If you are like anyone else associated with the healthcare industry, you shudder every time you see news about a hospital losing patient files. Hospital data loss is a very real problem that every healthcare facility faces. Are you doing everything you can to prevent these losses?
Late last year, hospital data loss was reported at a facility in California, resulting in the information of 729,000 patients getting into the wrong hands. All this information was stored on two laptops, which were stolen from the hospital. Despite the fact that the room from which these computers were stolen was video monitored and the floor was gated and patrolled by security, the thieves made off with the laptops.
The laptops included information about the patients, including their names, Medicare or insurance information, payment records and their diagnosis and procedure codes. Not all of the files contained the Social Security numbers of the patients, however, some did.
As you know, whenever a hospital goes through something like this, administrators are required to report the breach if it involves 500 or more people. This breach was actually the 11 largest in history
The Department of Health and Human Services (HHS) takes these security breaches quite seriously. In March of last year, the HHS made sweeping changes to the Health Insurance Portability and Accountability Act (HIPAA) that included stronger privacy related documentation provisions. Furthermore, penalties for data breaches can now be as much as $1.5 million per incident. Hospital data loss, especially for the smaller, critical care facilities, can put a significant dent in the ability of that facility to remain in business.
Almost everything regarding patient image data has gone digital. There are still facilities that use CD burning technology as their primary means of storing and sharing medical images, but this technology is considered costly and cumbersome. CDs are often misplaced, which represents a threat to the privacy of the patient. Perhaps even more damaging in the patient care aspect is that doctors are slower to come to a diagnosis when CDs are part of the process.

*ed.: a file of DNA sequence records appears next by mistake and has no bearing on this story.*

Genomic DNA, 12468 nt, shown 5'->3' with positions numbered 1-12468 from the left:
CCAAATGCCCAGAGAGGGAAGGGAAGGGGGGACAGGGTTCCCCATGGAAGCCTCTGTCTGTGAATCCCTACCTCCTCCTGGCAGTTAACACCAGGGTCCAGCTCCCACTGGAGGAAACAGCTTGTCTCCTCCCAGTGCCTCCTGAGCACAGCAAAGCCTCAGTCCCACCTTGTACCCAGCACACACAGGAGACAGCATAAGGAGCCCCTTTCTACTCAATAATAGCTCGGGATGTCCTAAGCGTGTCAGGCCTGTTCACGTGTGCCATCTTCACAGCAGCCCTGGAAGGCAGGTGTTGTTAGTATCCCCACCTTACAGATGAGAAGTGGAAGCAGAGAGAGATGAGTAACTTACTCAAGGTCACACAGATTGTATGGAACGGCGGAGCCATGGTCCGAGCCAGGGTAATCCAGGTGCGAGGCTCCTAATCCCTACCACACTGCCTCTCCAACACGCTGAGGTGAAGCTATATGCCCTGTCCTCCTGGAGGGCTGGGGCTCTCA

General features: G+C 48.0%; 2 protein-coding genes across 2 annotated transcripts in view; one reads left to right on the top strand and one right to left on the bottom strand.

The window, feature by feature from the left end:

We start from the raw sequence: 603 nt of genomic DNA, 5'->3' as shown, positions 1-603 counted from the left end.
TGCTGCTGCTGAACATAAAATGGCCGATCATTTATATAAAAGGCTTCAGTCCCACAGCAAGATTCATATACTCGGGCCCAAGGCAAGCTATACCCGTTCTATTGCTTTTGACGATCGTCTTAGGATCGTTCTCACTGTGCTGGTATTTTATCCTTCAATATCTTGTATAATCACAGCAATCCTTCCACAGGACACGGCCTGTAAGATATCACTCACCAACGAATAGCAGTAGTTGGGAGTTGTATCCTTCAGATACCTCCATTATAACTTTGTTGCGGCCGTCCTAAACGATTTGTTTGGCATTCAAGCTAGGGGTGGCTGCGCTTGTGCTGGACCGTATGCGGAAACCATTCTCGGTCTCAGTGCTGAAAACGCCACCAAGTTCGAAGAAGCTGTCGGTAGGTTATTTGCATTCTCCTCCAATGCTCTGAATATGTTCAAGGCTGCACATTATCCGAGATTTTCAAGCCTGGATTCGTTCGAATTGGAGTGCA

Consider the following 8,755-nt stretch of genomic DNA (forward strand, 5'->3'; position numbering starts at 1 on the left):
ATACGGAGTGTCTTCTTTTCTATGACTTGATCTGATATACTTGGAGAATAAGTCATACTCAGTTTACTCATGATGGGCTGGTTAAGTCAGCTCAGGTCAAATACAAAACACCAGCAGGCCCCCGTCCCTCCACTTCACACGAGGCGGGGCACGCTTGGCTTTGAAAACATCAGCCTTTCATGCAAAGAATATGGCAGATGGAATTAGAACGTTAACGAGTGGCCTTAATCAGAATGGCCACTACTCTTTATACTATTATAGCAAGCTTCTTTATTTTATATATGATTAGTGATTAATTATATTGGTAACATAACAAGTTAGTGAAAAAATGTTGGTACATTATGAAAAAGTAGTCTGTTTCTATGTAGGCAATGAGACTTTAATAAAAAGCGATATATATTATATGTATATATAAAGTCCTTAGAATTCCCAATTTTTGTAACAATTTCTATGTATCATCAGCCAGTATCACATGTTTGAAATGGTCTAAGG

A more efficient and secure way for you to work with medical images is to use a cloud-based system that utilizes Level IV datacenters. These datacenters employ some of the most comprehensive security measures available today. They also cover your medical images with disaster recovery protection, which means you’ll always have access to your images.
One company that is working on the side of the rural healthcare facilities is OffSite Image Management, Inc. If you are employed at one of the rural facilities, you know that your resources are limited, which means you might forego a little security if it means you can provide better care to your patients. However, you’re putting yourself at risk of heavy penalties should that patient information ever become compromised. OffSite uses the most secure datacenters and gives its clients secure URLs from which they can access critical data that is sensitive to the privacy of the patient. Our solutions at OffSite are affordable, safe and secure, which means rural facilities like yours are a perfect match for the OffSite solution.